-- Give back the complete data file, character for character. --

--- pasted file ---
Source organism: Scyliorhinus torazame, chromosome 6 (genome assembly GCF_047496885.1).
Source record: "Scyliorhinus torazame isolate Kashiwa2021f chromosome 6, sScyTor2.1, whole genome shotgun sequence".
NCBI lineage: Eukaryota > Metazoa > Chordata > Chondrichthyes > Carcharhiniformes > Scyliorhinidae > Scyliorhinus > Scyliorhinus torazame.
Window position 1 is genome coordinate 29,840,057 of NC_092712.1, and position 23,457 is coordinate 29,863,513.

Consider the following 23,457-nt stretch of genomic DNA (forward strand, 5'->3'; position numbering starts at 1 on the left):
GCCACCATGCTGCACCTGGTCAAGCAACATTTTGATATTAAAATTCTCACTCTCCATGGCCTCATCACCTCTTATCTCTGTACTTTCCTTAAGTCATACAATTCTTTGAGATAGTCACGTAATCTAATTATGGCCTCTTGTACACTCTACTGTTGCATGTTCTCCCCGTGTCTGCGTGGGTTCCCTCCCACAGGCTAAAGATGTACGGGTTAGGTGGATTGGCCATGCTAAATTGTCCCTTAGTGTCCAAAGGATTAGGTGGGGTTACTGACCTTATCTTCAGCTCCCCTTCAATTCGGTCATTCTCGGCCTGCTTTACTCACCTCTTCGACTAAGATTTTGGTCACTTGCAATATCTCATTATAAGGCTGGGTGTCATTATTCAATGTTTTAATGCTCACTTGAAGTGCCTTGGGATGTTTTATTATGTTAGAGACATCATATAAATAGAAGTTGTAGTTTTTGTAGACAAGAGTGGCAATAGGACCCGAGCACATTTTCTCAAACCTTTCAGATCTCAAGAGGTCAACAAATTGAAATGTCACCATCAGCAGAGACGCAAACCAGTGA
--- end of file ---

Source organism: Scyliorhinus torazame, chromosome 6 (genome assembly GCF_047496885.1).
Source record: "Scyliorhinus torazame isolate Kashiwa2021f chromosome 6, sScyTor2.1, whole genome shotgun sequence".
NCBI lineage: Eukaryota > Metazoa > Chordata > Chondrichthyes > Carcharhiniformes > Scyliorhinidae > Scyliorhinus > Scyliorhinus torazame.
Window position 1 is genome coordinate 29,840,057 of NC_092712.1, and position 23,457 is coordinate 29,863,513.

Consider the following 23,457-nt stretch of genomic DNA (forward strand, 5'->3'; position numbering starts at 1 on the left):
GCCACCATGCTGCACCTGGTCAAGCAACATTTTGATATTAAAATTCTCACTCTCCATGGCCTCATCACCTCTTATCTCTGTACTTTCCTTAAGTCATACAATTCTTTGAGATAGTCACGTAATCTAATTATGGCCTCTTGTACACTCTACTGTTGCATGTTCTCCCCGTGTCTGCGTGGGTTCCCTCCCACAGGCTAAAGATGTACGGGTTAGGTGGATTGGCCATGCTAAATTGTCCCTTAGTGTCCAAAGGATTAGGTGGGGTTACTGACCTTATCTTCAGCTCCCCTTCAATTCGGTCATTCTCGGCCTGCTTTACTCACCTCTTCGACTAAGATTTTGGTCACTTGCAATATCTCATTATAAGGCTGGGTGTCATTATTCAATGTTTTAATGCTCACTTGAAGTGCCTTGGGATGTTTTATTATGTTAGAGACATCATATAAATAGAAGTTGTAGTTTTTGTAGACAAGAGTGGCAATAGGACCCGAGCACATTTTCTCAAACCTTTCAGATCTCAAGAGGTCAACAAATTGAAATGTCACCATCAGCAGAGACGCAAACCAGTGA